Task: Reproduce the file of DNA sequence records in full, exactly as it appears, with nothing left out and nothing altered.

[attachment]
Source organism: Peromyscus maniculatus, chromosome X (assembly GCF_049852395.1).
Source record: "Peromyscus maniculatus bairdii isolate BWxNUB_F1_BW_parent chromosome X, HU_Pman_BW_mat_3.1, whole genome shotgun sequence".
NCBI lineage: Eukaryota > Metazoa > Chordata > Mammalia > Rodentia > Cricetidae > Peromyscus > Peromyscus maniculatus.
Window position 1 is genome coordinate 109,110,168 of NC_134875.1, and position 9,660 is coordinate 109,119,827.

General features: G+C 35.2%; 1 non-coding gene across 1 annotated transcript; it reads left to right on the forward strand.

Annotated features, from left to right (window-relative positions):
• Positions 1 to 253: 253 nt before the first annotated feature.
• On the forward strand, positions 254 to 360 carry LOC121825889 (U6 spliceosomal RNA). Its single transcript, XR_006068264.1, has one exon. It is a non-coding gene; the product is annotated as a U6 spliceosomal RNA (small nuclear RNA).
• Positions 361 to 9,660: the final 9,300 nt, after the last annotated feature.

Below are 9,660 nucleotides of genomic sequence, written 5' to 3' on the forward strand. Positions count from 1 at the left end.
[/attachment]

Source organism: Peromyscus maniculatus, chromosome X (assembly GCF_049852395.1).
Source record: "Peromyscus maniculatus bairdii isolate BWxNUB_F1_BW_parent chromosome X, HU_Pman_BW_mat_3.1, whole genome shotgun sequence".
NCBI lineage: Eukaryota > Metazoa > Chordata > Mammalia > Rodentia > Cricetidae > Peromyscus > Peromyscus maniculatus.
Window position 1 is genome coordinate 109,110,168 of NC_134875.1, and position 9,660 is coordinate 109,119,827.

General features: G+C 35.2%; 1 non-coding gene across 1 annotated transcript; it reads left to right on the forward strand.

Annotated features, from left to right (window-relative positions):
• Positions 1 to 253: 253 nt before the first annotated feature.
• On the forward strand, positions 254 to 360 carry LOC121825889 (U6 spliceosomal RNA). Its single transcript, XR_006068264.1, has one exon. It is a non-coding gene; the product is annotated as a U6 spliceosomal RNA (small nuclear RNA).
• Positions 361 to 9,660: the final 9,300 nt, after the last annotated feature.

Below are 9,660 nucleotides of genomic sequence, written 5' to 3' on the forward strand. Positions count from 1 at the left end.